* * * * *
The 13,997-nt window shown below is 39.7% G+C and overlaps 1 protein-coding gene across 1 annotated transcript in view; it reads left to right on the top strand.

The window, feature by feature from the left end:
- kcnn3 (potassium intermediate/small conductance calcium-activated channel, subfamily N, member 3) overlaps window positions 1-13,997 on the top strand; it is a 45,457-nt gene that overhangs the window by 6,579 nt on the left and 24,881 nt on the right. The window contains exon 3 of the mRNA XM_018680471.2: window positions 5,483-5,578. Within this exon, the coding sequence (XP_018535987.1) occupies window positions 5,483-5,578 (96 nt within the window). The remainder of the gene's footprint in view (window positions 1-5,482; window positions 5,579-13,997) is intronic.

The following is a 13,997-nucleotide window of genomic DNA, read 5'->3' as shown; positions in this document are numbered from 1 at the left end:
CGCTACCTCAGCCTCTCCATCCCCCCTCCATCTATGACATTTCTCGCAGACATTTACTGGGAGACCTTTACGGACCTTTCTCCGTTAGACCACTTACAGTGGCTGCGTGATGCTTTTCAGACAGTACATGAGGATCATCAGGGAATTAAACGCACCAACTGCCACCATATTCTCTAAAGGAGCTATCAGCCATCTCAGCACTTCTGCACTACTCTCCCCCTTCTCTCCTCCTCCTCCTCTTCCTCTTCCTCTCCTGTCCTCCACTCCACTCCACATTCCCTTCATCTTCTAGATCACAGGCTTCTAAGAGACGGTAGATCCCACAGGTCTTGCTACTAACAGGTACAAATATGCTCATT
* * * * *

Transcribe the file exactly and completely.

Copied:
The 13,997-nt window shown below is 39.7% G+C and overlaps 1 protein-coding gene across 1 annotated transcript in view; it reads left to right on the top strand.

The window, feature by feature from the left end:
- kcnn3 (potassium intermediate/small conductance calcium-activated channel, subfamily N, member 3) overlaps window positions 1-13,997 on the top strand; it is a 45,457-nt gene that overhangs the window by 6,579 nt on the left and 24,881 nt on the right. The window contains exon 3 of the mRNA XM_018680471.2: window positions 5,483-5,578. Within this exon, the coding sequence (XP_018535987.1) occupies window positions 5,483-5,578 (96 nt within the window). The remainder of the gene's footprint in view (window positions 1-5,482; window positions 5,579-13,997) is intronic.

The following is a 13,997-nucleotide window of genomic DNA, read 5'->3' as shown; positions in this document are numbered from 1 at the left end:
CGCTACCTCAGCCTCTCCATCCCCCCTCCATCTATGACATTTCTCGCAGACATTTACTGGGAGACCTTTACGGACCTTTCTCCGTTAGACCACTTACAGTGGCTGCGTGATGCTTTTCAGACAGTACATGAGGATCATCAGGGAATTAAACGCACCAACTGCCACCATATTCTCTAAAGGAGCTATCAGCCATCTCAGCACTTCTGCACTACTCTCCCCCTTCTCTCCTCCTCCTCCTCTTCCTCTTCCTCTCCTGTCCTCCACTCCACTCCACATTCCCTTCATCTTCTAGATCACAGGCTTCTAAGAGACGGTAGATCCCACAGGTCTTGCTACTAACAGGTACAAATATGCTCATT